The way a program or organization is perceived by its customers, employees, and even the public at large triggers an emotional response that determines how people engage with it. Ultimately, these perceptions can influence the success (or failure) of that program or organization over time.

If the perception is one of trust and value, customers interact favorably (even generously) with engagement, with their dollars, and with word of mouth referrals. If perception is negative, the impact can be devastating. For as much as someone may respond generously after a positive experience, people are even more likely (up to 50%) to respond negatively and even give negative feedback when they have a bad experience.[1]

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Fraud Week 2016: 6 Top Fraud Prevention Resources

By Lowers & Associates,

fraud prevention resources

This week is International Fraud Week, an annual awareness effort organized by the Association of Certified Fraud Examiners (ACFE) to shine a spotlight on fraud. It is estimated that fraud costs approximately 5 percent of annual revenue for organizations worldwide. The seriousness of the global fraud problem is why, throughout the year, we provide our clients and other organizations with tips and information to fight fraud and safeguard businesses and investments from the growing fraud problem.

Here we share 6 of our most-read fraud-related resources:

 

Whitepaper: Occupational Fraud – A Hidden Killer of Organizational Performance

Our latest whitepaper, Occupational Fraud: A Hidden Killer of Organizational Performance, provides an in-depth look at the complexities of occupational fraud, so you can prevent, detect, minimize, and/or recover from it.

Get your copy of Occupational Fraud: A Hidden Killer of Organizational Performance>

 

Infographic: Fraud Triangle

The value of the fraud triangle is that it helps us to look at the objective factors that must be present for fraud to occur. Recognizing these objective factors helps to define actions you can take to help prevent fraud, partly through organizational policy controls and partly through managing the relationship with employees to encourage openness and trust.

View the Fraud Triangle infographic>

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The Essential Role of Internal Audits in Fraud Control

By Mark Lowers,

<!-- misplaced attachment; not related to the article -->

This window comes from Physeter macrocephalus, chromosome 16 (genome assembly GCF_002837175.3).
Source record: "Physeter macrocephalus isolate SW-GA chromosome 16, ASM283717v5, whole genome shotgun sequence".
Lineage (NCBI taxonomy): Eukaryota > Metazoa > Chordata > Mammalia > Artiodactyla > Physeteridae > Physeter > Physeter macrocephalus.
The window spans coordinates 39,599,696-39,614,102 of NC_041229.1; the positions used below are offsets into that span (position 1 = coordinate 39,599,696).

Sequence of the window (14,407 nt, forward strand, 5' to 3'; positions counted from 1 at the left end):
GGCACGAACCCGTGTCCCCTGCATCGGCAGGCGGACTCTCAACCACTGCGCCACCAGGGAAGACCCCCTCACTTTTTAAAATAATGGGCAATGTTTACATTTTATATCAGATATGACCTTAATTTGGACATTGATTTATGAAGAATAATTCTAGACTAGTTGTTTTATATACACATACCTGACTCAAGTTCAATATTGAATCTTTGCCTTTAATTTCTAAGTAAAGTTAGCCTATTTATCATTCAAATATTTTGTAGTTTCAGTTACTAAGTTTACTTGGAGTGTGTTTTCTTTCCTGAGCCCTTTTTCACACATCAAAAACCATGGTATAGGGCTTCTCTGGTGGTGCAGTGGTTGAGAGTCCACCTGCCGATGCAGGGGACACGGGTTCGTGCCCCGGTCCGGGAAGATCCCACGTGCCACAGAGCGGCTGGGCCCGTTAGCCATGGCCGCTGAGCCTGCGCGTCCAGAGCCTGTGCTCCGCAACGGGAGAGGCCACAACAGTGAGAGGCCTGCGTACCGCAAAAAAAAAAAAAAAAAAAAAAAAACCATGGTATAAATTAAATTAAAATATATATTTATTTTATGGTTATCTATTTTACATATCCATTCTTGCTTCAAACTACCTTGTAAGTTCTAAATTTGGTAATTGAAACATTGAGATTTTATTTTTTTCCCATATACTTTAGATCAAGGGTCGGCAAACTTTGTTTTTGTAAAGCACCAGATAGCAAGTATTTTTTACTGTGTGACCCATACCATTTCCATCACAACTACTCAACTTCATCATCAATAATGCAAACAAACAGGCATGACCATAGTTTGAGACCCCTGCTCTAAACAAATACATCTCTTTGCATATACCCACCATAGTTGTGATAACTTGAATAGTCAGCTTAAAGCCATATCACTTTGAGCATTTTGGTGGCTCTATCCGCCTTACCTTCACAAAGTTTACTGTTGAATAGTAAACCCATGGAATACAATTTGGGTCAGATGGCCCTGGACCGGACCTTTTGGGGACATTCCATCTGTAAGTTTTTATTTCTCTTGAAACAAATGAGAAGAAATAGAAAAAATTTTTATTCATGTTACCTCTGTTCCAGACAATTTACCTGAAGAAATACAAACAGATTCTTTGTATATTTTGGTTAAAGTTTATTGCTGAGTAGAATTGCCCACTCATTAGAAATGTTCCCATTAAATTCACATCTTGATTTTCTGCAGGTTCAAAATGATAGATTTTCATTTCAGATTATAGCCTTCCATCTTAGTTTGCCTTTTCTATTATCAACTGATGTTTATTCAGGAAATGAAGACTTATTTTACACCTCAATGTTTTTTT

Given the high prevalence of organizational fraud, as reported by the Association of Certified Fraud Examiners (ACFE), companies have strong incentives to invest in fraud auditing capabilities—both internal and independent (external) audits. While both are extremely effective, this article is focused on internal audits.

It turns out, companies with properly-structured internal audit systems are less likely to experience severe losses due to internal fraud. Further, we find the existence of a strong internal audit capability is of significant interest to underwriters when reviewing applications for crime and fidelity insurance coverage.

All companies can benefit from an internal audit system. When properly structured it provides a layer of protection and sends a strong message to both company vendors and employees that fraud will be detected quickly and won’t be tolerated. Continued monitoring leads to ever changing processes and controls that provide corrective measures designed to deter and detect fraudulent activity.

However, the likelihood of a company having an internal audit unit varies with the size of the company. Small companies are more often found without the internal audit departments, largely based on cost. These firms utilize the services of an independent audit firm to minimize exposure to fraud. This will be the topic of our next article.

7 Best Practices for Internal Audit

The internal audit, like any audit, requires sufficient autonomy, resources, skills, and access to relevant records to produce reliable results. It should operate according to a plan created and/or approved by the Board of Directors, with transparency in its functions that communicates its purpose to all vendors and employees. Communicating a strong message of zero tolerance on fraud and abuse is essential. The internal audit committee has an obligation to report the self-identified audit issue to the Audit Committee or the Board of Directors itself, if possible. … Continue reading

The Benefits of Outsourcing Internal Auditing

By Keith Gray,

As a result of the numerous corporate and accounting scandals, the financial crisis, and other similar events that have occurred in the first part of the 21st century, numerous regulatory and protection acts have been enacted to provide assurance to individuals, investors, and the boards and management of organizations regarding the financial and operational integrity of these companies.

Given the heightened awareness and requirements of the regulatory environment, many people hear the term ‘audit’ and immediately relate it to the ‘external audit’ teams of Certified Public Accountants tasked to review the accounting of organizations to assure the accuracy of the financial information.

An ‘internal audit’ can be critical to the successful operation and growth of any organization before the external audit team even begins to add their value. According to The Institute of Internal Auditors “internal auditing is an independent, objective assurance and consulting activity designed to add value and improve an organization’s operations. It helps an organization accomplish its objectives by bringing a systematic, disciplined approach to evaluate and improve the effectiveness of risk management, control, and governance processes.” … Continue reading